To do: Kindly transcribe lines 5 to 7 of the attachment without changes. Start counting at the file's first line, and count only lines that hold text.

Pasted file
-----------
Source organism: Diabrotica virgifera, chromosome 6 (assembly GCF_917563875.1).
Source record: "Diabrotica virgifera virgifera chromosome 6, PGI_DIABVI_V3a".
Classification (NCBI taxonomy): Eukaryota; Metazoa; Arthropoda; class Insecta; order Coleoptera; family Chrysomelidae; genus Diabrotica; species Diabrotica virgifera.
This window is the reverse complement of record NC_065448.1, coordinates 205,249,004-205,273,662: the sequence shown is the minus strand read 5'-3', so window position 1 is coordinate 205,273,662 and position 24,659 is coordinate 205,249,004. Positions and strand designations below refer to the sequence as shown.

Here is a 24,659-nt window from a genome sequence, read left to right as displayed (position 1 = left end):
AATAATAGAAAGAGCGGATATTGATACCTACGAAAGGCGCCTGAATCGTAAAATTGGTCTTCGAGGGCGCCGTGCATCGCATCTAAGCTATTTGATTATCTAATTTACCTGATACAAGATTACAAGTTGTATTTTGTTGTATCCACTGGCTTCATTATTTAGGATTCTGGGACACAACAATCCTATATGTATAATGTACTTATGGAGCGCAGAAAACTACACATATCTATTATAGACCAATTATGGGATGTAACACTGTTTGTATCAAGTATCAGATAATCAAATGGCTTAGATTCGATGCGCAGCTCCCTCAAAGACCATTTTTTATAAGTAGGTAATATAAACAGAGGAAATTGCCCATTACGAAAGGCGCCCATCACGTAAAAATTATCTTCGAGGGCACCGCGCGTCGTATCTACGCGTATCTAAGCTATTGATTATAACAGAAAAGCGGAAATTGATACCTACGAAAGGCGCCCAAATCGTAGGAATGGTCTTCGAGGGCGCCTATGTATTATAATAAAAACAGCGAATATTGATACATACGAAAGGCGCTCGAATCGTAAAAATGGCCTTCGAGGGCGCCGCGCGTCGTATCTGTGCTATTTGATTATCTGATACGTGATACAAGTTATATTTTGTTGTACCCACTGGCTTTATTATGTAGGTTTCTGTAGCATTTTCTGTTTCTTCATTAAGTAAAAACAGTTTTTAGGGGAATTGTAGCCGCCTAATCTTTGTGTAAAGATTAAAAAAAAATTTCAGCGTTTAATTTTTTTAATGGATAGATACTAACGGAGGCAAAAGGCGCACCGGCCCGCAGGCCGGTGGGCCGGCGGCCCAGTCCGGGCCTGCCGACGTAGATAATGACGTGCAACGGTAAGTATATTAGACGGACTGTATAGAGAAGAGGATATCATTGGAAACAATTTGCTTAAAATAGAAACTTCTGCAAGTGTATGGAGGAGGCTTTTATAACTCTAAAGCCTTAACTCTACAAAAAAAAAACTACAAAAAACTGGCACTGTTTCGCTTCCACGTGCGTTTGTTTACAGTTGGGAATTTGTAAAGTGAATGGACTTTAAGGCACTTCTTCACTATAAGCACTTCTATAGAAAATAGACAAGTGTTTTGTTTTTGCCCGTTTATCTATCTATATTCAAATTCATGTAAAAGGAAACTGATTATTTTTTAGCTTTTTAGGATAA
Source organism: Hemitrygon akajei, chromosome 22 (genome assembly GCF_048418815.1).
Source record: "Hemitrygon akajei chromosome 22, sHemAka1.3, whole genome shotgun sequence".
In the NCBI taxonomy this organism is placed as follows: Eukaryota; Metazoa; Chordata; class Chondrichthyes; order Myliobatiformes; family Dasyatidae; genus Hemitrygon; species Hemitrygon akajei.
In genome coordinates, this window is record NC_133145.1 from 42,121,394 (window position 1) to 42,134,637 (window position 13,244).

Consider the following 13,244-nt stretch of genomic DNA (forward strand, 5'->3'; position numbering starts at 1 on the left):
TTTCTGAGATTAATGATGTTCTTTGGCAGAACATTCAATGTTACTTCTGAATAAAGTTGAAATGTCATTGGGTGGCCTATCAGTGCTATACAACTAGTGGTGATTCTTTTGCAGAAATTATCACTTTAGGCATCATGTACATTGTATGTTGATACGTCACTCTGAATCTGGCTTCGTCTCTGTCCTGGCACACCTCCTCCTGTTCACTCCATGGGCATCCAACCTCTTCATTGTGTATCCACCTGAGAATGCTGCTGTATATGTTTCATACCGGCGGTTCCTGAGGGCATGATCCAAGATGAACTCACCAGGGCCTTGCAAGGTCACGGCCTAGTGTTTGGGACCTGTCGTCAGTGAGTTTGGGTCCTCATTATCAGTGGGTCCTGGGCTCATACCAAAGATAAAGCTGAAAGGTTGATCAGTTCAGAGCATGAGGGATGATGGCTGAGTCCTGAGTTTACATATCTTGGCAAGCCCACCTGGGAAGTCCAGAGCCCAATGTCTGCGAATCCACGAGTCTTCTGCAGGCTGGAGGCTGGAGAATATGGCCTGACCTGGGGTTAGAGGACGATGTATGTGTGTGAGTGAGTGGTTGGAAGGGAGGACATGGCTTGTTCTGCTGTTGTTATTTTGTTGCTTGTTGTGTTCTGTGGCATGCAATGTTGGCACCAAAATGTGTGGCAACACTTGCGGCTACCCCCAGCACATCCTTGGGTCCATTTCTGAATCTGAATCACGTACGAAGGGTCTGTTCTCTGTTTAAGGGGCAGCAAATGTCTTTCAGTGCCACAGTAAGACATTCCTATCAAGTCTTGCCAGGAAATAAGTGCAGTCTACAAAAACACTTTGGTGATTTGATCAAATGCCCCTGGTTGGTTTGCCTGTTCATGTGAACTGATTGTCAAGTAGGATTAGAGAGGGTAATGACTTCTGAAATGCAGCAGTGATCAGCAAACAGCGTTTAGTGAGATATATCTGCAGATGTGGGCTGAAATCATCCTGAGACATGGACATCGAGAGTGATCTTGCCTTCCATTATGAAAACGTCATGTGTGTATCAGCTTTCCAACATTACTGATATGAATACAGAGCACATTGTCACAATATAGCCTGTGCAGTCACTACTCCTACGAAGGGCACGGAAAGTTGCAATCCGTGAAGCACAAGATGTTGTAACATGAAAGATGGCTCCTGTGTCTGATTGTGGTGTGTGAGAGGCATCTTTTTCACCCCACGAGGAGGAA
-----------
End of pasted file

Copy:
Here is a 24,659-nt window from a genome sequence, read left to right as displayed (position 1 = left end):
AATAATAGAAAGAGCGGATATTGATACCTACGAAAGGCGCCTGAATCGTAAAATTGGTCTTCGAGGGCGCCGTGCATCGCATCTAAGCTATTTGATTATCTAATTTACCTGATACAAGATTACAAGTTGTATTTTGTTGTATCCACTGGCTTCATTATTTAGGATTCTGGGACACAACAATCCTATATGTATAATGTACTTATGGAGCGCAGAAAACTACACATATCTATTATAGACCAATTATGGGATGTAACACTGTTTGTATCAAGTATCAGATAATCAAATGGCTTAGATTCGATGCGCAGCTCCCTCAAAGACCATTTTTTATAAGTAGGTAATATAAACAGAGGAAATTGCCCATTACGAAAGGCGCCCATCACGTAAAAATTATCTTCGAGGGCACCGCGCGTCGTATCTACGCGTATCTAAGCTATTGATTATAACAGAAAAGCGGAAATTGATACCTACGAAAGGCGCCCAAATCGTAGGAATGGTCTTCGAGGGCGCCTATGTATTATAATAAAAACAGCGAATATTGATACATACGAAAGGCGCTCGAATCGTAAAAATGGCCTTCGAGGGCGCCGCGCGTCGTATCTGTGCTATTTGATTATCTGATACGTGATACAAGTTATATTTTGTTGTACCCACTGGCTTTATTATGTAGGTTTCTGTAGCATTTTCTGTTTCTTCATTAAGTAAAAACAGTTTTTAGGGGAATTGTAGCCGCCTAATCTTTGTGTAAAGATTAAAAAAAAATTTCAGCGTTTAATTTTTTTAATGGATAGATACTAACGGAGGCAAAAGGCGCACCGGCCCGCAGGCCGGTGGGCCGGCGGCCCAGTCCGGGCCTGCCGACGTAGATAATGACGTGCAACGGTAAGTATATTAGACGGACTGTATAGAGAAGAGGATATCATTGGAAACAATTTGCTTAAAATAGAAACTTCTGCAAGTGTATGGAGGAGGCTTTTATAACTCTAAAGCCTTAACTCTACAAAAAAAAAACTACAAAAAACTGGCACTGTTTCGCTTCCACGTGCGTTTGTTTACAGTTGGGAATTTGTAAAGTGAATGGACTTTAAGGCACTTCTTCACTATAAGCACTTCTATAGAAAATAGACAAGTGTTTTGTTTTTGCCCGTTTATCTATCTATATTCAAATTCATGTAAAAGGAAACTGATTATTTTTTAGCTTTTTAGGATAA
Source organism: Hemitrygon akajei, chromosome 22 (genome assembly GCF_048418815.1).